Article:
The electric wind produced by corona discharge of a high-voltage electrode in air is employed for destabilizing a horizontal water film. In wire-to-plane geometry, the phenomenon is characterised by current versus voltage curves and visual observations of the onset of free-surface oscillations. The effect of the following parameters is examined for both positive and negative coronas: distance between the wire and the film (S), film thickness (h), wire diameter (φ) and composition, applied voltage (HV), and relative humidity (RH). The free-surface destabilisation is retarded by increasing d and φ and is insensitive to h in the tested range. The onset of corona discharge is predicted by Peek’s law and compared with the experimentally observed threshold. In negative corona discharge, the current values are higher and the film is destabilised at lower HV than in positive polarity. Humidity tends to decrease the corona current at a given HV. Correlations are proposed for the current-voltage curves, in terms of the mean electric field in the inter-electrode gap and of RH, satisfactorily agreeing with the experimental data. Both positive and negative corona currents turn out to be stable for days of operation. The power loss by corona discharge is in any case lower than 12 W. Wave induction on the liquid-gas interface can effectively enhance heat and mass exchange between the two phases.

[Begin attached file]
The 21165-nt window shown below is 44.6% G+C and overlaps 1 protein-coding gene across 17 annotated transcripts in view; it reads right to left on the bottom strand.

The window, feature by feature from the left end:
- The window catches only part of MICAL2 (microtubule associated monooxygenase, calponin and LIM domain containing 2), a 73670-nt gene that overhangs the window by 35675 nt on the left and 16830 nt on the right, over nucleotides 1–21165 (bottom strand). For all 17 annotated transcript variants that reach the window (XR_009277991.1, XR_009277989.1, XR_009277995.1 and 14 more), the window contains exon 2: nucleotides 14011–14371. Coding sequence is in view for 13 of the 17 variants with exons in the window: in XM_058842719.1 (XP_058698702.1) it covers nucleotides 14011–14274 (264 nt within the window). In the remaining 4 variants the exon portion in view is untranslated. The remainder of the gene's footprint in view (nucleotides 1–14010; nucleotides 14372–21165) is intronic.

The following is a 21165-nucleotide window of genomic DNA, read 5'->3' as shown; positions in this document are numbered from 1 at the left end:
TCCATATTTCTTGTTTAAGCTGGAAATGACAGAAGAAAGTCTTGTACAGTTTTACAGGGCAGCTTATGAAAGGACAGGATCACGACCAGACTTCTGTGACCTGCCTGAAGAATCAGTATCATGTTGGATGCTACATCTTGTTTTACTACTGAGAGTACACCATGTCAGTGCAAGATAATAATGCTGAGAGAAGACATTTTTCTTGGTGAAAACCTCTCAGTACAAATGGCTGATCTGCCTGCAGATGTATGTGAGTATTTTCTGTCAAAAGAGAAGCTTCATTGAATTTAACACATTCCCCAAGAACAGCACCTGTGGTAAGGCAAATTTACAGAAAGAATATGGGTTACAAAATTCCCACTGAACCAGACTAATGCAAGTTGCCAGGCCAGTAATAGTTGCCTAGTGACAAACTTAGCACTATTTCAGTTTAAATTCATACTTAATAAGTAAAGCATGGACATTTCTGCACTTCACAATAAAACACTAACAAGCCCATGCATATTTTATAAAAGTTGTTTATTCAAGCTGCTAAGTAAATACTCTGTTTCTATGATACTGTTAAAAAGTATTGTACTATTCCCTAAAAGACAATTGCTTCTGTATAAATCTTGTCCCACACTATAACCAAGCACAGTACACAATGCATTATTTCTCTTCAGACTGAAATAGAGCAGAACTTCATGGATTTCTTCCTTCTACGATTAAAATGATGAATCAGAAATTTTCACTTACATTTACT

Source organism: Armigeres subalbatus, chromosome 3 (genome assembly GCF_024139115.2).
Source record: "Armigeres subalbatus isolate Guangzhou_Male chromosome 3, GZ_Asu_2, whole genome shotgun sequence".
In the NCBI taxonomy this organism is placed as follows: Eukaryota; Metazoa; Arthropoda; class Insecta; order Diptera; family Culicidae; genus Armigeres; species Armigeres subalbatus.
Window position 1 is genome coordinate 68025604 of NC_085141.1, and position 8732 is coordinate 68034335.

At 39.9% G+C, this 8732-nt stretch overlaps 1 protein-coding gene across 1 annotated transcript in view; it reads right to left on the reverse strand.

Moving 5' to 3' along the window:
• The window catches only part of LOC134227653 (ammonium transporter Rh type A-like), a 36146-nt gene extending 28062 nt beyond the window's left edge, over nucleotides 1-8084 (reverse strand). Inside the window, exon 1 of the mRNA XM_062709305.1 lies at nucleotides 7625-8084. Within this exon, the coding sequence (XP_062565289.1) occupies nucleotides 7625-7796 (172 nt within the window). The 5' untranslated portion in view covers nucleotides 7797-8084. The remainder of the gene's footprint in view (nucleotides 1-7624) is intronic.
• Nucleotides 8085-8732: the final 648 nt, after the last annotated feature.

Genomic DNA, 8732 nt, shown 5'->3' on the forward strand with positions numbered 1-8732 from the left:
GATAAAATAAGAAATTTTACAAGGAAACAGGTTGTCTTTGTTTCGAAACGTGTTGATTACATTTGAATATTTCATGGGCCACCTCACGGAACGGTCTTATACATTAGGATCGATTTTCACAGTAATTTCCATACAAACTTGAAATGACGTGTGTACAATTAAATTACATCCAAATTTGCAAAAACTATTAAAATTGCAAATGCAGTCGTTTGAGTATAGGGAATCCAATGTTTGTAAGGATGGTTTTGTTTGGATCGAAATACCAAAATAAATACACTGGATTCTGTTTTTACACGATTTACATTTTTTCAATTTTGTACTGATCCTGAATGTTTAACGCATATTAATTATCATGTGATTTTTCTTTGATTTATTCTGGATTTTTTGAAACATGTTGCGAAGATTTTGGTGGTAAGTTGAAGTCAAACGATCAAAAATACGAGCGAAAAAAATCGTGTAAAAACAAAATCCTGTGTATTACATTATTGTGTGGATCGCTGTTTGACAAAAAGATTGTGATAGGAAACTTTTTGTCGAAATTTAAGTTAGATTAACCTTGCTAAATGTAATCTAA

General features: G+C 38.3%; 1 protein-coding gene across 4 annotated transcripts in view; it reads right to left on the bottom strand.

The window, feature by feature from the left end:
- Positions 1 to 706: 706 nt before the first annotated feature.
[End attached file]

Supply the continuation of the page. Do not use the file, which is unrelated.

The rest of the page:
|Autori:||GRASSI W; D. TESTI|
|Titolo:||Induction of Waves on a Horizontal Water Film by an Impinging Corona Wind|
|Anno del prodotto:||2009|
|Digital Object Identifier (DOI):||10.1109/TDEI.2009.4815167|
|Appare nelle tipologie:||1.1 Articolo in rivista|